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In the Heat of the Night
by Tom Lester

Anyone that lives south of the Red River knows that "hot" does little to describe the horrific heat we have been experiencing lately. With temperatures surpassing the 100-degree mark for several consecutive days, most folks don't think about hours on the water as being much fun. In fact, this is the time of year I turn to fishing in the dark, night fishing.

Most importantly to me, it is not nearly as hot fishing at night as it is during the day in this time of year. There is something about the sights and sounds on the water at night in the summer that is truly enjoyable. Unless you've experienced it, it might be hard to understand.

Like most summertime bass fishermen, I get tired of trying to find a peaceful place to fish without the sound of personal water crafts whizzing by. Don't get me wrong, they have just as much right to the water as we do, but I still get tired of them, unless I'm out riding mine. Needless to say, PWCs are not a problem when fishing at night.

Finally, the fish seem to bite better for me at night than during the day. I believe they move shallower, feeding on baitfish in the dark than they do during the day. I also seem to catch bigger fish at night, which really gets the ole' blood pumping.

Lake Whitney is my favorite place to night fish. It has a healthy population of largemouth and smallmouth bass. When traveling to Whitney for some nighttime fishing, I tend to look for the smallies. They are so explosive and such fierce fighters, I love catching them, especially in the dark. Like I said earlier, unless you have experienced catching a nice sized smallmouth at night, it truly is hard to image. Words certainly cannot describe it. At times, it is almost eerie, spooky in a way.

Our own Richland-Chambers Resevoir is also a good night fishing lake. This lake has a great number of large fish in it. With the high amount of pressure it receives during the daylight hours, fishing at night not only gives you a different perspective on things, but the same is true for the fish. The baits will look different at night. Something the fish might not be use to. This can result in more fish being boated (then released, hopefully).

Fishing at night from a boat requires an extra measure of safety. You need to know the water you will be fishing, develop a plan and stick to it, and slow down. Always wear an approved life vest and use your kill switches. I like night fishing when the moon is up. I am convinced the fishing is better and I know navigating the boat is easier with the moonlight.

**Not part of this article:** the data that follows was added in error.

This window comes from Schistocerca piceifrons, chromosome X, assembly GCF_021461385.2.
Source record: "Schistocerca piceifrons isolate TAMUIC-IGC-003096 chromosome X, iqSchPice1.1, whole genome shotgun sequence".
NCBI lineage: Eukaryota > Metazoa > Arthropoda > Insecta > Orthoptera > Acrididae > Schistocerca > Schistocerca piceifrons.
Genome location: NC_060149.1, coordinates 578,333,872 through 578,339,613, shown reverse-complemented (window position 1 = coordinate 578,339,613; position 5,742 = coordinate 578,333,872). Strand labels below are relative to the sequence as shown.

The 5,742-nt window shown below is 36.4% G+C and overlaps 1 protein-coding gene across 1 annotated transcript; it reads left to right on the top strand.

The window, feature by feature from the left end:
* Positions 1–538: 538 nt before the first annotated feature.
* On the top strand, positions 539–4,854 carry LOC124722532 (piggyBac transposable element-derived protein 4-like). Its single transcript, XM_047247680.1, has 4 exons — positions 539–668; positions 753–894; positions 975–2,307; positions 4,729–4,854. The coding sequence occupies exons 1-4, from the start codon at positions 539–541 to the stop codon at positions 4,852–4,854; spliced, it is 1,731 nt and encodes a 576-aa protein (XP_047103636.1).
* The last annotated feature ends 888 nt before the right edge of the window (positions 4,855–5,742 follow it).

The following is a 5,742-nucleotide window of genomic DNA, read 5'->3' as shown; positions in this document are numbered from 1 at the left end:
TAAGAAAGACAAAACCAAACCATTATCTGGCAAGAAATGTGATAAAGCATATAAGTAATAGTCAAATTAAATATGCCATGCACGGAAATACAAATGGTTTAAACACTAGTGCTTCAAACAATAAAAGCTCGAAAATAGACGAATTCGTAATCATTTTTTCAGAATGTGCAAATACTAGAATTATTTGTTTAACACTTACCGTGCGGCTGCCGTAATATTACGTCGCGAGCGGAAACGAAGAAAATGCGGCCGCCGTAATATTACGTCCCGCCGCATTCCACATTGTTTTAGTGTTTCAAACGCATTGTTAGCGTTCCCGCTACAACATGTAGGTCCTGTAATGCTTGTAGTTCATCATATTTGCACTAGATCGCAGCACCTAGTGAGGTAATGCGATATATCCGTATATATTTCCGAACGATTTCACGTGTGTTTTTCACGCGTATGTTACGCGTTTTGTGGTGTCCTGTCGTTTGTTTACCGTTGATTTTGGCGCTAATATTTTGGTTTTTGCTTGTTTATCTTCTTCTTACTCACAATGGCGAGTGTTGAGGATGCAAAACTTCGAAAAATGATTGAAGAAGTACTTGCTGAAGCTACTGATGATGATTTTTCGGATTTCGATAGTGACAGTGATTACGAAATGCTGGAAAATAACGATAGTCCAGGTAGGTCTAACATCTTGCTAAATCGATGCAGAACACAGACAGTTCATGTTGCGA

Be sure and use your running lights at all times when you are fishing at or near dark. We nearly ran over a ski boat two weeks ago, anchored just past the no wake buoy, after dark with no lights on, at Lake Whitney. I was glad I was driving slow enough to see it before it was too late. You have to be careful on the water at night. Unfortunately, there are still a few, uneducated, uncaring, idiots out there you have watch out for.

When fishing at night, I use three baits: a spinnerbait with a Superdog Colorado blade for maximum vibration, a medium to deep diving crankbait and a plastic worm rigged with a loud rattle and plastic bead. I try to fish wind blown points at the mouths of creeks I feel like fish are feeding in. This time of year I focus on mid to lower end of the lake creeks. The water is usually a little cooler in the deeper end, thus the fish are a little more active.

I switch back and forth between the three baits. If I catch a fish or two in an area on one type of bait, I will often work back through the same area with another bait and catch another fish or two. The main point is to fish your baits slowly. Like us, the fish have to rely on their other senses other than just sight to find the bait. Slow it down.

If you are luck enough to live fairly close to a lake with smallmouth in it, I highly suggest you give them a try. If you are like me and love to fish, but hate the unbearable heat, try fishing for them at night. Believe me, there is nothing more exciting than catching a shallow water smallmouth, thrashing the water with everything he's got... in the dark. It's a rush.

Until next time, enjoy the Texas outdoors.

Tom Lester.

Author Information.

Tom Lester owns and operates Four Seasons Lawnscape, a landscape and lawn maintenance service, in Corsicana, Texas.  He has fished for most of his 36 years to some degree or another.  He fishes competitively in bass tournaments and is beginning his professional bass fishing career in the BASS invitational circuit and the Everstart Series.

Tom lives with his wife, Kelly, in Corsicana, Texas, only a few miles from Richland-Chambers reservoir, one of the hottest new bass lakes to open in Texas in the past ten years.  He formerly resided in Cleburne, Texas, where he guided part-time for largemouth and smallmouth bass.  Tom is currently on the field staff for Abu Garcia, Norman Lures, Inspiration Lures, and Bill Lewis Lures, and on the pro staff for Kalin's, CastAway Rods, P-Line, and Nuwave Products.

Tom enjoys fishing, hunting and writing his outdoor column for the Corsicana Daily Sun and freelance writing.  He is a former high school Agricultural Science instructor and animal health pharmaceutical sales rep.  He graduated from Texas A&M University with a B.S in Agricultural Education and a Master of Education degree.  Tom likes being his own boss so he can take off to go fishing, whenever he likes, and leave his wife in charge of the business.

Email Tom at
Visit Tom at his web site: Fishing Pro Staff

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